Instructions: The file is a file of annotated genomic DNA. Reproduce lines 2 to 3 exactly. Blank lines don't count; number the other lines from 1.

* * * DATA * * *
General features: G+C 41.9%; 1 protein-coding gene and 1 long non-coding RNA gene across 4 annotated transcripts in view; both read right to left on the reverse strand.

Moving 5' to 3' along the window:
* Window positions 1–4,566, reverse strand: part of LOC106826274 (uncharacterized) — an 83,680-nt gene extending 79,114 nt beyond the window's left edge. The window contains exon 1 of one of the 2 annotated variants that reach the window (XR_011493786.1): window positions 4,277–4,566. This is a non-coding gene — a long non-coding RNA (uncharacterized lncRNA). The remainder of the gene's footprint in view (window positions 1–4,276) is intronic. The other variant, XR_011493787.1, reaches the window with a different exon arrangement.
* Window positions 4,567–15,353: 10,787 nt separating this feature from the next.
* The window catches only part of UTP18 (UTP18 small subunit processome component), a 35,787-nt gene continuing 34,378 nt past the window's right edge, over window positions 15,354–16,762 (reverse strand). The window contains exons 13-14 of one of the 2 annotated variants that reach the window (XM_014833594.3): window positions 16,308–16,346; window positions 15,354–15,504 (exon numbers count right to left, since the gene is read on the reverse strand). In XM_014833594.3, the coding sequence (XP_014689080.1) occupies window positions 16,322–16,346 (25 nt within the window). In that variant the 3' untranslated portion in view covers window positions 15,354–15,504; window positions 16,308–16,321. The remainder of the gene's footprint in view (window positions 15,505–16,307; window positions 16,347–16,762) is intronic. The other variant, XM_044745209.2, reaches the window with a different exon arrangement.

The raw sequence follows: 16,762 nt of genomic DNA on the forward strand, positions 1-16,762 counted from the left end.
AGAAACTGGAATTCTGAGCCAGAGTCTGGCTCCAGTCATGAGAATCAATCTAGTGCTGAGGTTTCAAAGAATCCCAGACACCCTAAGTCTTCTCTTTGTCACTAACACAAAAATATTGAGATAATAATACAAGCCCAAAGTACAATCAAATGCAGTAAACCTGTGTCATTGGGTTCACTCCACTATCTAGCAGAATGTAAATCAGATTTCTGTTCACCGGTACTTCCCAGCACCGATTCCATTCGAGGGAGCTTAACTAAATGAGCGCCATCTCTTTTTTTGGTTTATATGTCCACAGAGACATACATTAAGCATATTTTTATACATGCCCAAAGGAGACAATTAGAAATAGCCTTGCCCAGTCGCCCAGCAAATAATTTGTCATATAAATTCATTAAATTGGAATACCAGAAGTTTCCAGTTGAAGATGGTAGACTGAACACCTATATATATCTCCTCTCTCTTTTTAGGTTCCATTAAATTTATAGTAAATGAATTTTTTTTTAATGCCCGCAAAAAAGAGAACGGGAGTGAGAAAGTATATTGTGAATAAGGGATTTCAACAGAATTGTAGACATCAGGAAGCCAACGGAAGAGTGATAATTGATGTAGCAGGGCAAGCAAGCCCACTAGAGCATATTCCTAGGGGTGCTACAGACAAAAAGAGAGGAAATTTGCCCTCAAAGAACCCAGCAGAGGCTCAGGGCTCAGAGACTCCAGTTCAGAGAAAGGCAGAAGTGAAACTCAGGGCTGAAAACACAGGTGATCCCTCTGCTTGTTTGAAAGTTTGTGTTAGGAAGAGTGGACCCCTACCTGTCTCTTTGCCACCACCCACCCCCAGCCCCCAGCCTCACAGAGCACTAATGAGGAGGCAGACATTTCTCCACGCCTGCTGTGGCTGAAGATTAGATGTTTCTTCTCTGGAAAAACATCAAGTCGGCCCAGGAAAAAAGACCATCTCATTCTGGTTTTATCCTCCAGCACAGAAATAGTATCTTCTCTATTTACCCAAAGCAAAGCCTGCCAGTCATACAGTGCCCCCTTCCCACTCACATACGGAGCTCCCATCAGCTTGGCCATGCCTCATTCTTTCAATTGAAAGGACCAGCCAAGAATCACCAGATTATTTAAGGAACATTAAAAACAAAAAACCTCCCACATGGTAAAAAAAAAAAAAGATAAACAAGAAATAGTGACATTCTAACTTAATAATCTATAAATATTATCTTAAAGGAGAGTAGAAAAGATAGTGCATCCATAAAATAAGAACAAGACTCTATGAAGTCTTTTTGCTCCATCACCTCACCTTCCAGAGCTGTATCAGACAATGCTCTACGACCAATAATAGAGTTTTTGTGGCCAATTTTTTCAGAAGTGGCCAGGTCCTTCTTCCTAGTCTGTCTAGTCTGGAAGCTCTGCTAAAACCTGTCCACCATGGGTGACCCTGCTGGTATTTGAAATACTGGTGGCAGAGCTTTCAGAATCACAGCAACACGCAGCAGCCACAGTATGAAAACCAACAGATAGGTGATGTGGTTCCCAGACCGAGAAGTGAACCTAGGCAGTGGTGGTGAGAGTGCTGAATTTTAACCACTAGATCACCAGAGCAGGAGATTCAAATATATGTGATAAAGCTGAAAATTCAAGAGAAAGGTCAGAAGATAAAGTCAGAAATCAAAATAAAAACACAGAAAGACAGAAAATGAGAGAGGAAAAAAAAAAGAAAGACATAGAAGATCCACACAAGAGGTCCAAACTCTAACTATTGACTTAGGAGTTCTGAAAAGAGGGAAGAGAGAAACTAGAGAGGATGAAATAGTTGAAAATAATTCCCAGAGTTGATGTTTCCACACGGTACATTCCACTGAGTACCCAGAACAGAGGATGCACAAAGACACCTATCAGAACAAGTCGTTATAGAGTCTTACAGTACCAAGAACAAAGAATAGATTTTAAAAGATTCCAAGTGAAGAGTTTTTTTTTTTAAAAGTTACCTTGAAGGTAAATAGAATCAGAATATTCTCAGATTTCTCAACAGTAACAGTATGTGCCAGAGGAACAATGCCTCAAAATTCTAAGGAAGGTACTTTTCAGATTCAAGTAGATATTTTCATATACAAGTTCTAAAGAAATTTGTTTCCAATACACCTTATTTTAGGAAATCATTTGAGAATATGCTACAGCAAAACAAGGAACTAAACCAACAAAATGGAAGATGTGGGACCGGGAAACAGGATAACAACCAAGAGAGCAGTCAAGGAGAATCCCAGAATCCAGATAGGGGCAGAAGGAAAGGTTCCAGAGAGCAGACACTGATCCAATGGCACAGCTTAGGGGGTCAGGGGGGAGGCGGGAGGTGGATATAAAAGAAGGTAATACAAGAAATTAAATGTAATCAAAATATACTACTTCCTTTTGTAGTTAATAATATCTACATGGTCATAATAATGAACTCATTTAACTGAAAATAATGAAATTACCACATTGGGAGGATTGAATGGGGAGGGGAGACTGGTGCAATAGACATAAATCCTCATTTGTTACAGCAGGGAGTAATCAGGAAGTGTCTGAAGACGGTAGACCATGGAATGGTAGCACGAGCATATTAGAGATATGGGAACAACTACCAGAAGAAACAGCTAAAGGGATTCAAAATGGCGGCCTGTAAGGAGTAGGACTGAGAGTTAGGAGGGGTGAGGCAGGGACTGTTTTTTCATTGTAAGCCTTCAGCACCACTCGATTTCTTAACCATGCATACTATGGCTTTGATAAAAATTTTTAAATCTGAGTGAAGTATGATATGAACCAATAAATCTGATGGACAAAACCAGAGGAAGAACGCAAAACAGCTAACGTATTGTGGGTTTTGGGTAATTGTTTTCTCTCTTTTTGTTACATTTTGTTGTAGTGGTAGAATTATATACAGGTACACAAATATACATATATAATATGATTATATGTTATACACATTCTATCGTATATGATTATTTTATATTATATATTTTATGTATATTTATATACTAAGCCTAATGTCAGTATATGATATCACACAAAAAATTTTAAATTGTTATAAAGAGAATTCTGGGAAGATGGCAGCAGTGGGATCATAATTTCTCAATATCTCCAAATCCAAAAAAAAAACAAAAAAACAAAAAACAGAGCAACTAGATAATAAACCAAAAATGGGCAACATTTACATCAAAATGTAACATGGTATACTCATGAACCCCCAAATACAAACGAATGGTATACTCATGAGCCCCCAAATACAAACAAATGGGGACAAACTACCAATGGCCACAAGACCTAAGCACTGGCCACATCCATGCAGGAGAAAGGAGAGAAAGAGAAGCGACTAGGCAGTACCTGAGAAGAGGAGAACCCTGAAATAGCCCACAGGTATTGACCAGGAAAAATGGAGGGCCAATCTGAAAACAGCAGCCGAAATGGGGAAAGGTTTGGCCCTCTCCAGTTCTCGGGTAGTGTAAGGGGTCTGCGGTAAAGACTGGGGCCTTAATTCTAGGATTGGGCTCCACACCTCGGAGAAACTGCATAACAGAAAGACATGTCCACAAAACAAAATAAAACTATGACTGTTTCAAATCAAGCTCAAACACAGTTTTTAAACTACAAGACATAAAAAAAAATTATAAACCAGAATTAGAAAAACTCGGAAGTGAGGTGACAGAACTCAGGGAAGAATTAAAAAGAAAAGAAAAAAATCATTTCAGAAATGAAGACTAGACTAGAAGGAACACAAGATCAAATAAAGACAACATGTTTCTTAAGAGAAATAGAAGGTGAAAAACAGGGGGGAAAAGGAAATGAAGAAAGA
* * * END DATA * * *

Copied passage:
Moving 5' to 3' along the window:
* Window positions 1–4,566, reverse strand: part of LOC106826274 (uncharacterized) — an 83,680-nt gene extending 79,114 nt beyond the window's left edge. The window contains exon 1 of one of the 2 annotated variants that reach the window (XR_011493786.1): window positions 4,277–4,566. This is a non-coding gene — a long non-coding RNA (uncharacterized lncRNA). The remainder of the gene's footprint in view (window positions 1–4,276) is intronic. The other variant, XR_011493787.1, reaches the window with a different exon arrangement.